Combat against the cops is a bit boosted as well, with a series of actual kicks and flips and attacks to go alongside just spraying your enemies to put them out of action. Lock-on seems to have disappeared, or maybe I just haven't found it yet, but there's scale to the cops' approach that gives shape to things, with foot soldiers, chain turrets and mini-bosses so far. One of my favourite moments in Jet Set Radio Future was flipping backwards off a rocket truck after having tagged it into oblivion. Someone's been paying attention to this stuff.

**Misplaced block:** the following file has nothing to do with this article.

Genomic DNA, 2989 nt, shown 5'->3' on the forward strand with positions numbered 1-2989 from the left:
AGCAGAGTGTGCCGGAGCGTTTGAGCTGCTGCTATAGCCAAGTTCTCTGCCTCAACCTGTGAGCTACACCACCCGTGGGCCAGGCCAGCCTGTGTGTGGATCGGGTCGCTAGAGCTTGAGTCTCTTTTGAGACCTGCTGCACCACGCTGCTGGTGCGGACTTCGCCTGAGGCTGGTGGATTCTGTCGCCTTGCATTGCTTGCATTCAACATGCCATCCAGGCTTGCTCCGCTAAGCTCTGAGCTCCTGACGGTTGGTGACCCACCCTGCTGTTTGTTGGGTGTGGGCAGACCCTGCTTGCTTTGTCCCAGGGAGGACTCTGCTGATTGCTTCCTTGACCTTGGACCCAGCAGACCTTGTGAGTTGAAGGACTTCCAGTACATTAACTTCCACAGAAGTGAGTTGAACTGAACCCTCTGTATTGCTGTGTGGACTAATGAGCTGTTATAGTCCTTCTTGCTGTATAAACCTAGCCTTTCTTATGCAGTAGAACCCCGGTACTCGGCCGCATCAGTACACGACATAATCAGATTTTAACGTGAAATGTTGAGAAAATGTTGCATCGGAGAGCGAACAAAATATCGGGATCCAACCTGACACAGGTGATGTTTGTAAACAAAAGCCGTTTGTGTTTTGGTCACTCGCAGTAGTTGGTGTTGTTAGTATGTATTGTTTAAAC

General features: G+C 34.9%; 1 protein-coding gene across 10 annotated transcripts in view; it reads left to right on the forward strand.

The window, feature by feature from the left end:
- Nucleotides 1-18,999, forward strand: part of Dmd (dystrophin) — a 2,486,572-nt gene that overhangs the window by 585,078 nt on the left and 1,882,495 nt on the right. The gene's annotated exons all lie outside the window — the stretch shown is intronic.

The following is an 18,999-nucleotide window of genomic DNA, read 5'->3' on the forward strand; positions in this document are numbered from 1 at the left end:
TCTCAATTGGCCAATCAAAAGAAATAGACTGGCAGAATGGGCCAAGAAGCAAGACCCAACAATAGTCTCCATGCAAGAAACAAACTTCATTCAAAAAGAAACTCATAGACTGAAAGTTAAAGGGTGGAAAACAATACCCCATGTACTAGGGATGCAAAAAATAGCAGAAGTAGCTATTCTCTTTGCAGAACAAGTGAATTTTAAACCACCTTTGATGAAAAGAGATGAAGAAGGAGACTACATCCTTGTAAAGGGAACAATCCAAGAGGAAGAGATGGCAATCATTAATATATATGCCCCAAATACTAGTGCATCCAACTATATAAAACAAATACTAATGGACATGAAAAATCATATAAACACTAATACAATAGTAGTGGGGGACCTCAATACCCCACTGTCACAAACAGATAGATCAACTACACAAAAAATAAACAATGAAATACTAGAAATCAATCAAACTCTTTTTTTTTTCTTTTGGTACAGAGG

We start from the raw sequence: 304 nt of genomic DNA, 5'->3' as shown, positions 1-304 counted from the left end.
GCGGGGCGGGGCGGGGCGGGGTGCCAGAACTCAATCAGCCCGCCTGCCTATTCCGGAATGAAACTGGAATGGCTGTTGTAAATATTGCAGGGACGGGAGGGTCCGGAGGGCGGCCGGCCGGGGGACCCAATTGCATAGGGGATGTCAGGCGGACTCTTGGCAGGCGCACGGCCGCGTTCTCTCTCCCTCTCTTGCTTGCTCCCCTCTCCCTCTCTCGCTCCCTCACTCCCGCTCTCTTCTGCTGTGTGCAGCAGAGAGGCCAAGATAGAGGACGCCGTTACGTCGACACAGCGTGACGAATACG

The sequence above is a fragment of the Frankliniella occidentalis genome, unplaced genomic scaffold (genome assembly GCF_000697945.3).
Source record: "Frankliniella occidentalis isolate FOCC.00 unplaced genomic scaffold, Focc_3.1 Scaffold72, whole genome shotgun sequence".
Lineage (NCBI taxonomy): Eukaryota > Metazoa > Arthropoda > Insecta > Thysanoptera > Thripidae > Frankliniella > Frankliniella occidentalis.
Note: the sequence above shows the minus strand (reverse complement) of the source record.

Towards the end of the morning - and I take things slow, so I'm still probably about an hour in when it comes to progression - I saw something genuinely new. A sequence in which I travelled inside my own robotic head strung territory out into a sort of gauntlet to skate through, in a way that Jet Set Radio Future only got to in its finale. And it never did it quite like this, I think, with sections where the game starts to feel like a side-scrolling platform game or something even stranger and less likely.

It was a short sequence, but it suggested to me that a game born of its developers' desires to play another Jet Set also contained the fruits of a lot of thinking about where Jet Set should be taken next. I'm so close to the start still, but I'm having fun. And oh god, I haven't even had time here to talk about the soundtrack. I'll have to save that for the review.